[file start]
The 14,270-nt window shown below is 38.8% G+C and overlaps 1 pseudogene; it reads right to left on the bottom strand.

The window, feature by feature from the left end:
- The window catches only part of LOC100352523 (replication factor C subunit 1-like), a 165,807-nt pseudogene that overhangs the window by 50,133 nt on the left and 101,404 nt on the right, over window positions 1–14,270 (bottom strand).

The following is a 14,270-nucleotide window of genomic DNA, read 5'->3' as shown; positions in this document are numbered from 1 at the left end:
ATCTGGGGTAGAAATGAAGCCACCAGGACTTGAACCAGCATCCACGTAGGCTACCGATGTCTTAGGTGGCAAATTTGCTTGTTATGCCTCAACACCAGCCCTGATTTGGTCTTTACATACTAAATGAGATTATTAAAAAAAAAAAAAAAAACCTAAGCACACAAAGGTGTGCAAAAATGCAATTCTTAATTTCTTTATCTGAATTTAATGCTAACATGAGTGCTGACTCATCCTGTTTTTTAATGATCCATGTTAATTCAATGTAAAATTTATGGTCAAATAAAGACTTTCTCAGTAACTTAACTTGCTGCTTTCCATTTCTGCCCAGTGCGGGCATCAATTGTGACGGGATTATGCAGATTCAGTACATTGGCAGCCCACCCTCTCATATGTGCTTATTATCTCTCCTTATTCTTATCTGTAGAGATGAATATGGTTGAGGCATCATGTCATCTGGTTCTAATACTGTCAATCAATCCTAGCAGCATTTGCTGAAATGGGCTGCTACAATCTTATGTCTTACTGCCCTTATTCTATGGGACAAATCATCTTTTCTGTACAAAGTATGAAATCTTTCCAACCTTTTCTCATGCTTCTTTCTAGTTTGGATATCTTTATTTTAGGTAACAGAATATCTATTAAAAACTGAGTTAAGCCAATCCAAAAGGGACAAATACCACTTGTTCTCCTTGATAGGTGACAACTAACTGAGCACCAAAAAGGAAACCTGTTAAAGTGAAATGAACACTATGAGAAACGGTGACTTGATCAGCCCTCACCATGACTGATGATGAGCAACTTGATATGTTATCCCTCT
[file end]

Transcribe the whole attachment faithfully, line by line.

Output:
The 14,270-nt window shown below is 38.8% G+C and overlaps 1 pseudogene; it reads right to left on the bottom strand.

The window, feature by feature from the left end:
- The window catches only part of LOC100352523 (replication factor C subunit 1-like), a 165,807-nt pseudogene that overhangs the window by 50,133 nt on the left and 101,404 nt on the right, over window positions 1–14,270 (bottom strand).

The following is a 14,270-nucleotide window of genomic DNA, read 5'->3' as shown; positions in this document are numbered from 1 at the left end:
ATCTGGGGTAGAAATGAAGCCACCAGGACTTGAACCAGCATCCACGTAGGCTACCGATGTCTTAGGTGGCAAATTTGCTTGTTATGCCTCAACACCAGCCCTGATTTGGTCTTTACATACTAAATGAGATTATTAAAAAAAAAAAAAAAAACCTAAGCACACAAAGGTGTGCAAAAATGCAATTCTTAATTTCTTTATCTGAATTTAATGCTAACATGAGTGCTGACTCATCCTGTTTTTTAATGATCCATGTTAATTCAATGTAAAATTTATGGTCAAATAAAGACTTTCTCAGTAACTTAACTTGCTGCTTTCCATTTCTGCCCAGTGCGGGCATCAATTGTGACGGGATTATGCAGATTCAGTACATTGGCAGCCCACCCTCTCATATGTGCTTATTATCTCTCCTTATTCTTATCTGTAGAGATGAATATGGTTGAGGCATCATGTCATCTGGTTCTAATACTGTCAATCAATCCTAGCAGCATTTGCTGAAATGGGCTGCTACAATCTTATGTCTTACTGCCCTTATTCTATGGGACAAATCATCTTTTCTGTACAAAGTATGAAATCTTTCCAACCTTTTCTCATGCTTCTTTCTAGTTTGGATATCTTTATTTTAGGTAACAGAATATCTATTAAAAACTGAGTTAAGCCAATCCAAAAGGGACAAATACCACTTGTTCTCCTTGATAGGTGACAACTAACTGAGCACCAAAAAGGAAACCTGTTAAAGTGAAATGAACACTATGAGAAACGGTGACTTGATCAGCCCTCACCATGACTGATGATGAGCAACTTGATATGTTATCCCTCT